McEwan is on my wishlist of writers voices because I aspire to build my characters and story worlds to his level of atmosphere and refinement.  



So, having seen my wishlist, what do you think?  As an aspiring writer, this homework prompt has really assisted me in articulating some of my goals.  


Friday, October 11

The Idiot's Guide to Trainspotting

I started reading IRVINE WELSH'S 'TRAINSPOTTING'.  Perhaps you're better acquainted with director Danny Boyle's 1996 film adaptation.  Having seen and enjoyed the movie, I was intrigued by what the book would be like.  I certainly wasn't prepared for the adventure that awaited me.  


Thinking in Scottish

At uni, we talk about the importance of developing a unique 'voice' as a writer.  Never before have I been confronted with such a shockingly unique voice as that of Irvine Welsh in Trainspotting.  

It is written in dialect.  The first paragraph succeeded in annihilating my expectations:  
"The sweat wis lashing oafay Sick Boy; he wis trembling.  Ah wis jist sitting thair, focusing own the telly, trying no tae notice the c***.  He wis bringing me soon.  Ah tried tae keep ma attention own the Jean-Claude Van Damme video."  
Don't take for granted how difficult it is to get used to this.  I normally read aloud to myself, but the dialect made it impossible.   I simply couldn't get my tongue or brain to work fast enough.  

However, after reading in my head for a while, it all began to make sense.  It was slow going, but the words flowed.  I imagine it would feel similar to when you finally know enough of a language to have a proper conversation.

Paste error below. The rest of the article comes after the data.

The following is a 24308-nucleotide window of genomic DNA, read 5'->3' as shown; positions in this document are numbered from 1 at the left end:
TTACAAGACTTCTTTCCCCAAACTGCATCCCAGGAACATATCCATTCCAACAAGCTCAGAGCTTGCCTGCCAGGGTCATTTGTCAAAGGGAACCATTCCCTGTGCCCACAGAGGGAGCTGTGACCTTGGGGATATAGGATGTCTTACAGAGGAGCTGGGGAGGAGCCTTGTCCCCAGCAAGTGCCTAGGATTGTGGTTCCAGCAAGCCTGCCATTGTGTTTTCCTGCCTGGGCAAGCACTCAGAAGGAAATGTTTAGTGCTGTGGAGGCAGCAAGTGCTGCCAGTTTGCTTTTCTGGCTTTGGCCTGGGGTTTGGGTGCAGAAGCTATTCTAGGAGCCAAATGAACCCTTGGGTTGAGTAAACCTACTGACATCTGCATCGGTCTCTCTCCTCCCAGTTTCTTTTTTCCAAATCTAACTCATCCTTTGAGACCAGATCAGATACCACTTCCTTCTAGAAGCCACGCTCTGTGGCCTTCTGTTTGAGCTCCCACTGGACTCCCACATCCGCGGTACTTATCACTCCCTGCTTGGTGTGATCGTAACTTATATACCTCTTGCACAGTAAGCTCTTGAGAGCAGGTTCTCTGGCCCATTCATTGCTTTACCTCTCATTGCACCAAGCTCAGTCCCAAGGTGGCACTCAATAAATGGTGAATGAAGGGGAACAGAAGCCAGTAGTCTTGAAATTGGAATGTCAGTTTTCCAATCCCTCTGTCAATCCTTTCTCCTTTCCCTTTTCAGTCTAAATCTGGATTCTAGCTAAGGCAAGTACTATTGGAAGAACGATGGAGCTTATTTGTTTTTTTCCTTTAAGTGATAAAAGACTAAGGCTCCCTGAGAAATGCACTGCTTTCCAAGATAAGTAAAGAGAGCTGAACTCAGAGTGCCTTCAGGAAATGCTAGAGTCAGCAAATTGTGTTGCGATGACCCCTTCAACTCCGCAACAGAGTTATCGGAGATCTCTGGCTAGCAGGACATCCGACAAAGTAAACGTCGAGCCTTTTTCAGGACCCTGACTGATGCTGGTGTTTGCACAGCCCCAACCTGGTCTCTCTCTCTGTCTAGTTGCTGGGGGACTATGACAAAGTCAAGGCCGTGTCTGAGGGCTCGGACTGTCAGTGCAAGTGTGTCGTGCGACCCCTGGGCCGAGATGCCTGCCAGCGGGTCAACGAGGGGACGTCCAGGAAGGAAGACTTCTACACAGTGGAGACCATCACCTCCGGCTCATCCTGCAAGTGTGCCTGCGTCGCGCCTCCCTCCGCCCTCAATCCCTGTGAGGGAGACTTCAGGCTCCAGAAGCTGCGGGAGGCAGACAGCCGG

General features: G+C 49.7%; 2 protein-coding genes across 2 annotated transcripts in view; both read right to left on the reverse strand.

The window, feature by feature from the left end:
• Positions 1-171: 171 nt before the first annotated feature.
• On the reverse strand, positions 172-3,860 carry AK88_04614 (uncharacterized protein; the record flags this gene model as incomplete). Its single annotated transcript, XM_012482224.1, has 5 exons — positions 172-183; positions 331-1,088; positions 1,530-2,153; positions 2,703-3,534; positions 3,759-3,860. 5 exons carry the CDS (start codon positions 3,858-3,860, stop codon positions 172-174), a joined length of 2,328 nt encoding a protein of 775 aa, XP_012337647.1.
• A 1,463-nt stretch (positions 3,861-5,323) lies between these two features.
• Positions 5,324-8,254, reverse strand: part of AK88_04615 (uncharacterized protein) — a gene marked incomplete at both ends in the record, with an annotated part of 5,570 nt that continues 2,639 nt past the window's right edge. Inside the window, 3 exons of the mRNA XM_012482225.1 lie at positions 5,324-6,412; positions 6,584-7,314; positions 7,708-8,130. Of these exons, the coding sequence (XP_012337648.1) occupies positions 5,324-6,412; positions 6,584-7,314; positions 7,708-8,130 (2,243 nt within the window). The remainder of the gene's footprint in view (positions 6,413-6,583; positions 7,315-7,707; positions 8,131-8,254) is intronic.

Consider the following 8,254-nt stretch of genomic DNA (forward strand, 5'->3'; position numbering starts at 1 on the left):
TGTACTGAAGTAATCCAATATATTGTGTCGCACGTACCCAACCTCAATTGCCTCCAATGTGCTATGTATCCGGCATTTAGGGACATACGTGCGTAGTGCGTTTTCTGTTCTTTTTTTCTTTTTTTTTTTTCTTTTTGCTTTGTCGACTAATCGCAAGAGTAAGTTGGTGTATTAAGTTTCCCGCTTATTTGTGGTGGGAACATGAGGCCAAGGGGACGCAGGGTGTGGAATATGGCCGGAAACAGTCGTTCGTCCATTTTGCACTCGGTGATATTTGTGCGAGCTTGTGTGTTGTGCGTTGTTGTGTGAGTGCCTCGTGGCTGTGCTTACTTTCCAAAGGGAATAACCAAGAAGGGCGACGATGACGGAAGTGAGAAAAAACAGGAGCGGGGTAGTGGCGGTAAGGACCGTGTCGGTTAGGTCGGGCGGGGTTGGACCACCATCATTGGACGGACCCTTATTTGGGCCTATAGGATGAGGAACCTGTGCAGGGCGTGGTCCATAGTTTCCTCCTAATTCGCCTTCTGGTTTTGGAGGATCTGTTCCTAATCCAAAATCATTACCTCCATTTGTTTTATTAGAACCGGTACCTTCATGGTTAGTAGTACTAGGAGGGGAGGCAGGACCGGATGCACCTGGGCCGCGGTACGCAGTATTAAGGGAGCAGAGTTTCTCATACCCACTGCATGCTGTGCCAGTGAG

And the very funny thing is that it became so natural to my brain, that even after I had put the book down, I continued to think in a Scottish accent in my head!  When I spoke aloud, it actually made me feel weird that my voice didn't match the one in my thoughts.  


Irresistible

When I borrowed Trainspotting from the library I didn't intend to read it.  I had it in mind to quickly glance over the first chapter, just as a study in narrative voice.  But I've fallen prey to its irresistibly compelling narration and now there's no turning back.  

Welsh's mastery of language is sensational and obvious.  I'm proud to flaunt the fact that I'm reading this book because it is evidently a classic and at the very least, an adventure I will have trouble forgetting.  

If you need any more convincing to check it out, read on....


Criticism for Trainspotting

'The voice of punk, grown up, grown wiser and grown eloquent' - Sunday Times 

'A novel perpetually in a starburst of verbal energy - a vernacular spectacular... The stories we hear are retched from the gullet' - Scotland on Sunday

'Trainspotting marked the capital debut of a capital writer.  This marvellous novel might feel like a bad day in bedlam, but boy is it exhilarating' - Jeff Torrington 


Links

Tuesday, October 8

The Helsinki Roccamatios

I think it's safe to say that now everyone knows of YANN MARTEL, the author of LIFE OF PI.  Before Pi, however, I knew nothing of this great storyteller.  My creative writing tutor strongly recommended his Man Booker Prize-winning short story collection, The Facts behind the Helsinki Roccamatios, so I went and checked it out from the library.  Shall we begin?